The COMSOL calculations of the temperature rise are only theoretical, but the observation of physical deformation of the polymer suggests that experimentally the polymer is at least reaching its glass transition temperature (380 K). The strong correlation between the magnitude of the FLA and the pit depth (in Fig. 5), as well as the raised ring, suggest that mass flow plays a significant role. It is also possible that the FLA is due in part diffusion of the dye and a direct thermal decomposition of the dye. Since the FLA is correlated with pit formation, thermogravimetric analysis (TGA), which measures the weight loss with temperature, was done to determine the degradation temperature of the dye/polymer systems (supplementary material). For the neat and dye-doped polymers, this is around 700 K. Since we are achieving larger temperatures than this, ablation as well as degradation likely play a role in the FLA. The similarity of the decomposition and glass transition temperatures between the different dye samples is likely the reason for the uniformity in the threshold temperature for the different dyes.
We can look more closely at the effects of thermally induced mass flow and degradation by examining the spot sizes. The size of the FLA spot is calculated by fitting the measured FL profile to a Gaussian. The FWHM of the spot versus exposure time for PO at 0.033 mM and 90 mW/cm2 is plotted in Fig. 6. This experimental FL FWHM is compared to the width of the temperature distribution at the threshold value of 700 K, as well as the FWHM of the pits in the AFM. At exposure times less than about 500 ns, the size of the FL profile corresponds more closely to the temperature profile than the AFM profile. For longer times, the widths of all three profiles are similar. These results suggest that the FLA mechanism is as follows. For times less than about 200 ns, there is enough heating to cause some slight deformation of polymer (bumps in Fig. 4(b)), but not enough for outflow. For slightly longer times but below 500 ns, a direct thermal degradation of the dye reduces the FL. The high temperature also melts the polymer slightly, but significant diffusion of the dye is still limited. For times more than 1 μs, a multitude of effects are occurring (diffusion, degradation, and possibly ablation). Understanding the precise degradation products of the polymer or the dye would require an additional investigation.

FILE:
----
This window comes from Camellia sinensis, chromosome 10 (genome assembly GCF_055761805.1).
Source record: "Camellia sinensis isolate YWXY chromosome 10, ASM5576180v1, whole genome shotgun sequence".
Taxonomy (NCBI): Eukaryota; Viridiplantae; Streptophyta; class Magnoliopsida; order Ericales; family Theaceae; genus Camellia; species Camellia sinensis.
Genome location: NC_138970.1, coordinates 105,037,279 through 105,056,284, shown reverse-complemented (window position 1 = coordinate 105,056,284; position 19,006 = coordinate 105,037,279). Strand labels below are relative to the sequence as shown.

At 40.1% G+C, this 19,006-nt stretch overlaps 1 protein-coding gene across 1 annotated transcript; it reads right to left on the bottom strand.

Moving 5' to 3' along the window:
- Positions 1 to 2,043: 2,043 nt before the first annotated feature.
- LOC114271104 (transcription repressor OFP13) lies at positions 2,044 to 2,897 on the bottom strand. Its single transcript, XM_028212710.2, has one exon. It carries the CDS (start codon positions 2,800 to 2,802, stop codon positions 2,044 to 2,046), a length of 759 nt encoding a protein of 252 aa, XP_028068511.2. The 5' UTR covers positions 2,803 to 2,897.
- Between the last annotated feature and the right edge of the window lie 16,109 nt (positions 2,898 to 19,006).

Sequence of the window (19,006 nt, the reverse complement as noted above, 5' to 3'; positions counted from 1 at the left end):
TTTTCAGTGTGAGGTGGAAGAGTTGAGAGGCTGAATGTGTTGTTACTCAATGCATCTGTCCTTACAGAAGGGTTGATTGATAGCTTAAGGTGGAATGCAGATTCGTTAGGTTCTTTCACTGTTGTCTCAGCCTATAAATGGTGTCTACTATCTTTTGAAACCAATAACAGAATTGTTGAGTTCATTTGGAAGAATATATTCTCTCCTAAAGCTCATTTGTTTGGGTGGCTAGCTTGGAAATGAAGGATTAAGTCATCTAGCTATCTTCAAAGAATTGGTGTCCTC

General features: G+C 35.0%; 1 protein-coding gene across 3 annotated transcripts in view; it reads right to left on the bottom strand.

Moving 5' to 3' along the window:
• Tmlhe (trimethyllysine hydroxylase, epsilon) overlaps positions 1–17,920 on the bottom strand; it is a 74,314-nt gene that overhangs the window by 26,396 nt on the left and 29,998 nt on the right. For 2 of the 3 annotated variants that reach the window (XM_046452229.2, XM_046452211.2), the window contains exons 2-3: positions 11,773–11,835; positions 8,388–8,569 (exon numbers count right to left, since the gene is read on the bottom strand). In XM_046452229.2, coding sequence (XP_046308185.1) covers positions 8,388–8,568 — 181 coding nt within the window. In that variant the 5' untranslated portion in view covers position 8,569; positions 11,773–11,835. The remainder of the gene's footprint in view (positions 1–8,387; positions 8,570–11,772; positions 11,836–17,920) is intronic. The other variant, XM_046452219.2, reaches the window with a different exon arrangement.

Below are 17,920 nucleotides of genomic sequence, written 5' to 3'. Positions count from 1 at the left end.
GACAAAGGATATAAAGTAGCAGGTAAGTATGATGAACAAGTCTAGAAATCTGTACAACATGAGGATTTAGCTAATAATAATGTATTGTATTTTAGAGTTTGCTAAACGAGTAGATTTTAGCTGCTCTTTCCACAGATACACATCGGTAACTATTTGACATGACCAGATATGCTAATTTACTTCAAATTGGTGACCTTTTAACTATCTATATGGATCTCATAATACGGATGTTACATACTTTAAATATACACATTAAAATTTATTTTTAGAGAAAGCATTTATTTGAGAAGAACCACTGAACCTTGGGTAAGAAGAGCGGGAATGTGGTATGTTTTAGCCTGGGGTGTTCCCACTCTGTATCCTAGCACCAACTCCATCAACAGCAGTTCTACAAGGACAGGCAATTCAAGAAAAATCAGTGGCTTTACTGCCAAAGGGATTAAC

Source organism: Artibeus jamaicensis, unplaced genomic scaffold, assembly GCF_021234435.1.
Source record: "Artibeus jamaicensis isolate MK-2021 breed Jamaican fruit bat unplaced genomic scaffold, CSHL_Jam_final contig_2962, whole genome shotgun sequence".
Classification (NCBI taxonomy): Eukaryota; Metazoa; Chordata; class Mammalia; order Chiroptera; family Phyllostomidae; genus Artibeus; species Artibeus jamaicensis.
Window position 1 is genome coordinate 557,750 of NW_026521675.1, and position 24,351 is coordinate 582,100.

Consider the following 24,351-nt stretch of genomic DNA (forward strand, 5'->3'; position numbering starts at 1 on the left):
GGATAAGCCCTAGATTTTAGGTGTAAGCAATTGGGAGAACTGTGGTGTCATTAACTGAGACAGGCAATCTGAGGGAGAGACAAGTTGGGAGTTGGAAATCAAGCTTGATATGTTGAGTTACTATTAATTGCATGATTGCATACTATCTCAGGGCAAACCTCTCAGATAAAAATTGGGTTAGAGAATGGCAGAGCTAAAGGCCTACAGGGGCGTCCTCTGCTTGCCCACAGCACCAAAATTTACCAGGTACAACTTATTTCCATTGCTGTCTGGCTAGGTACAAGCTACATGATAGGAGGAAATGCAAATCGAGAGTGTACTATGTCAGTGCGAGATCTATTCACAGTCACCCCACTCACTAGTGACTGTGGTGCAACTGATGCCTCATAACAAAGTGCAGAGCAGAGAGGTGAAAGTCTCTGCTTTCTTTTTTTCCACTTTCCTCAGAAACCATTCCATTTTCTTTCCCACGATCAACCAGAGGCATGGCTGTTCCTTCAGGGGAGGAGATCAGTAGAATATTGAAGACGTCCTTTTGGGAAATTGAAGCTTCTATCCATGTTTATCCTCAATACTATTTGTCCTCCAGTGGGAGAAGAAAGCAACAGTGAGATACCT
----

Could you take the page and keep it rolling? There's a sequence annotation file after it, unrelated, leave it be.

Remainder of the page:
To develop an ideal dye/polymer system for ODS, we want a dye that can be written at high intensity but will not photochemically bleach at a low intensity and long time scales while reading or storing the disc. It was seen in the FLA experiments that all three dyes showed same response at sub-μs exposure, meaning that all dyes can be written equally well if a high enough temperature can be reached. However, as seen in Fig. 3, the behavior of different dyes deviated from each other in the low power, long exposure time regime where temperature is not a factor. This behavior is more dependent on the properties of the dye and is due to photochemical degradation. The results here indicate that we can find a dye which is very stable under low power corresponding to photochemical bleaching, but that is still writable at high powers. This allows a significant degree of freedom in choosing a dye that is sufficient for both reading and writing of data.
In conclusion, we have shown that a photothermal process can be used to write data in a simple dye/polymer system, leading to a threshold response similar to commercial ODS media. The threshold response limits crosstalk and allows writing below the diffraction limit. The temperature required for FLA is independent of the dye. We also showed that the FLA mechanism shifts away from photothermal to photochemical at long exposure times as expected. This indicates that the ambient photostability is independent of the ability to write data with nanosecond pulses.
Temperatures during the writing process as predicted by the COMSOL Multiphysics simulations and the topographical AFM images indicate a significant role for mass flow as well as thermal degradation of the dye in the observed FLA. In multilayer films, we expect differences due to the fact that the active layer is surrounded by the polymer buffer layer. This will alter the heat flow and thus change the writing conditions. In addition, one might expect that both active and buffer polymers could flow so that, instead of pits and bumps, physical distortions would be observed. Direct thermal degradation and dye diffusion are also possible. Studies of the mechanisms in multilayer films are underway.
V. SUPPLEMENTARY MATERIAL
See supplementary material for details on extinction and fluorescence of the dyes used, thermogravimetric analysis of the films used, and synthesis of TK01093.
The authors are grateful for financial support from the National Science Foundation Center for Layered Polymer Systems (CLiPS) under Grant No. DMR-0423914.